As Marcus and I were dissecting the cheese course, I just happened broach the topic of Chef Keller, reiterating that I was pretty sure we wouldn't have any counters with him over on the West Coast in Yountville as he was just in New York City for the 2011 James Beard Awards as well as for the grand opening of his second Bouchon Bakery in New York City over at Rockefeller Center. So just as we were discussing this unfortunate circumstance, there he was, standing in front of the kitchen entrance sporting a white chef's jacket with his arms crossed overlooking his well-oiled culinary machine. I was speechless, with my jaw dropped into a widely indiscrete piehole. I motioned to Marcus, informing him that Chef Keller was indeed in town, standing right before us. Chef Keller caught us staring with our starstruck eyes and gapingly open mouths, letting out a smirking sigh and shaking his head slightly. So perhaps we embarrassed ourselves a tad, but the surprise totally threw us off. One minute we were talking about how we had just missed him by coming to the West Coast, and then the next minute, he suddenly appeared, standing in plain view. The next few minutes were barely comprehensible, as I had lost all ability to formulate complete and coherent sentences. Finally gathering myself after the sudden cameo of Chef Keller at The French Laundry, I insisted on asking our captain to see if Chef Keller would be willing to sign our menus. It might have been a long shot, but I figured since we were already here, I didn't have anything to lose. Our captain said he'd be happy to ask, so he'd see what he could do for us.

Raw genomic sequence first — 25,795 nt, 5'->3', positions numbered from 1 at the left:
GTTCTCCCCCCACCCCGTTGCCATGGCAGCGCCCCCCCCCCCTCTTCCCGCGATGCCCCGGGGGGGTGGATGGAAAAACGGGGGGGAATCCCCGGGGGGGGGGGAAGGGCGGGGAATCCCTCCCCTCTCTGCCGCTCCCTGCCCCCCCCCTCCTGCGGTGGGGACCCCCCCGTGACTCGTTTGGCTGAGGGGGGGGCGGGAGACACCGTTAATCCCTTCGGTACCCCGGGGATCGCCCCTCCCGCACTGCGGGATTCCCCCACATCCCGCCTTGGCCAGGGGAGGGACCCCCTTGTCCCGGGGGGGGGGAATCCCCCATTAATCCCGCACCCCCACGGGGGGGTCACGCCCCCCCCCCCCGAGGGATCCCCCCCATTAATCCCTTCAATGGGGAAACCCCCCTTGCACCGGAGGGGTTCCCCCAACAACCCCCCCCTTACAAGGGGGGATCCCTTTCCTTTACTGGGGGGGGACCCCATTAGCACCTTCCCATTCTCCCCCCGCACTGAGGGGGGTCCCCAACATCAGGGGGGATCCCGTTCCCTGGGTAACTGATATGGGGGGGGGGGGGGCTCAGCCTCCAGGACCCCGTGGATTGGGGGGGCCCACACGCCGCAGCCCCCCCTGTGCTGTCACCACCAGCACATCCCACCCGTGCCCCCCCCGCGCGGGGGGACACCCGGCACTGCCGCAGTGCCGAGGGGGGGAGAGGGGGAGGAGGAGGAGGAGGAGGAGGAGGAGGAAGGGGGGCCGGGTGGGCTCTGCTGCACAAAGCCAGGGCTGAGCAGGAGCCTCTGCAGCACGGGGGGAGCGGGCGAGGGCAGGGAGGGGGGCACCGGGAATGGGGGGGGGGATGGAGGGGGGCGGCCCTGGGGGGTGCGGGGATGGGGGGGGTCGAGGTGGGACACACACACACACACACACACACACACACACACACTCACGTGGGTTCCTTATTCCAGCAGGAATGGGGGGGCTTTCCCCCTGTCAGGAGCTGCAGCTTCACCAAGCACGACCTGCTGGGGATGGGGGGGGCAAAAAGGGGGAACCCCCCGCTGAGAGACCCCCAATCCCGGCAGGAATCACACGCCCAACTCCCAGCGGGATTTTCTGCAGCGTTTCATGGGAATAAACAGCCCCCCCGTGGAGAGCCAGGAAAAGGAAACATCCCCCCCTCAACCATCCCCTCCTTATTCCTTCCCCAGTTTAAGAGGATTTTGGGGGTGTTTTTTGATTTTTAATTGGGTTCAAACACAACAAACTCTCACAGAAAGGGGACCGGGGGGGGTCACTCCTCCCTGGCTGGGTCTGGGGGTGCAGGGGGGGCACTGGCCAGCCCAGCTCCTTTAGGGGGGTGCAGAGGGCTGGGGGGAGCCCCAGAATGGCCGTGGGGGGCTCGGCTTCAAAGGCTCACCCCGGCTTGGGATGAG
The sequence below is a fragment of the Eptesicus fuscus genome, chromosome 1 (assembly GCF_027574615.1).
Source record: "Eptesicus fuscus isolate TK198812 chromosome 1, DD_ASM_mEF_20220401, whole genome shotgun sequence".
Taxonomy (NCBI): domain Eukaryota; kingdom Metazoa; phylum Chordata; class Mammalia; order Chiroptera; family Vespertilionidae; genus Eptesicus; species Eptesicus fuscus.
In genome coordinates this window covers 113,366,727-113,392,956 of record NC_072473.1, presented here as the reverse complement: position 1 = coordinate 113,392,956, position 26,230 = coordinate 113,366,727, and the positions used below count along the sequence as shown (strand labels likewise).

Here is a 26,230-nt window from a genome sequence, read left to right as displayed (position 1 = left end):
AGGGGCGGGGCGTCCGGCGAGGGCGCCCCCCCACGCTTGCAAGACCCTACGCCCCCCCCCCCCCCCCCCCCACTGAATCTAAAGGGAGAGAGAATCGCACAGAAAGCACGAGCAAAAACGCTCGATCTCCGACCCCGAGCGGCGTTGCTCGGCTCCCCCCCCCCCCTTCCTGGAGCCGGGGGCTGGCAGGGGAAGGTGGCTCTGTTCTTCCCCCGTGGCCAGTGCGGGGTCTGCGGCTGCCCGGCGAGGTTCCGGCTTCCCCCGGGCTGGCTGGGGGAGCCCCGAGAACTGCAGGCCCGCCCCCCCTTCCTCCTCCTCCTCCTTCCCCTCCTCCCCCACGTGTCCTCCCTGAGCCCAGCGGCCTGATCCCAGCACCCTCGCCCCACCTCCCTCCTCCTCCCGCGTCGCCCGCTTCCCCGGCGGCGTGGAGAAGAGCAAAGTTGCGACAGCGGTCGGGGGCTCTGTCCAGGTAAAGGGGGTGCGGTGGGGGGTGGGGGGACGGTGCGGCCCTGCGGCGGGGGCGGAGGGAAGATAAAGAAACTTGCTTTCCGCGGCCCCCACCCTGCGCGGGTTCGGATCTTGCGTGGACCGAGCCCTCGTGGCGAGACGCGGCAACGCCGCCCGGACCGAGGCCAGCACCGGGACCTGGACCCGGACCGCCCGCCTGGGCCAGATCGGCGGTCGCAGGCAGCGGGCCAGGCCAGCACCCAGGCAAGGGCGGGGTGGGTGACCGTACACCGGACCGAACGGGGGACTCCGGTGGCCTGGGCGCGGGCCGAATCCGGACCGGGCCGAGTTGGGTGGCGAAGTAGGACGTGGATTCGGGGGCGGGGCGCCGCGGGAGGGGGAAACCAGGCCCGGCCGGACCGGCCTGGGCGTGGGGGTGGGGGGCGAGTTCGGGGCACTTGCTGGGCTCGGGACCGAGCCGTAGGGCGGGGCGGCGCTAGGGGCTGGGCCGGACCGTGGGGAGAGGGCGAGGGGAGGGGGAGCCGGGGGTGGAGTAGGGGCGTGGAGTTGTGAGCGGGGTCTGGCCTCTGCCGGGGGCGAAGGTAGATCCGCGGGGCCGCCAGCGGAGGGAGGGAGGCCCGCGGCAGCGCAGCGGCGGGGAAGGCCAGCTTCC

Stefie: The eight course was a palate cleanser featuring Earl Grey sorbet with Royal Blenheim apricot, white honey, and Armando Manni extra virgin olive oil madeleine. I found this palate cleanser -- particularly with its focal ingredient, Earl Grey sorbet -- to be truly refreshing in a very unique way. I had never had a tea-flavored sorbet or palate cleanser, so I thought the creation was a great idea. Instead of committing to a hot pot of freshly brewed tea (with your added choice of honey), it came in a sweeter, more solid form. The madeleine was like the kind of pastries that is served as high tea fare, where the olive oil gave it an interesting savory flavor (as opposed to just sweet). I liked that the course wasn't overpowering -- don't forget, it was a palate cleanser, after all -- which made for a subtle transition into the sweet courses to conclude our lunch.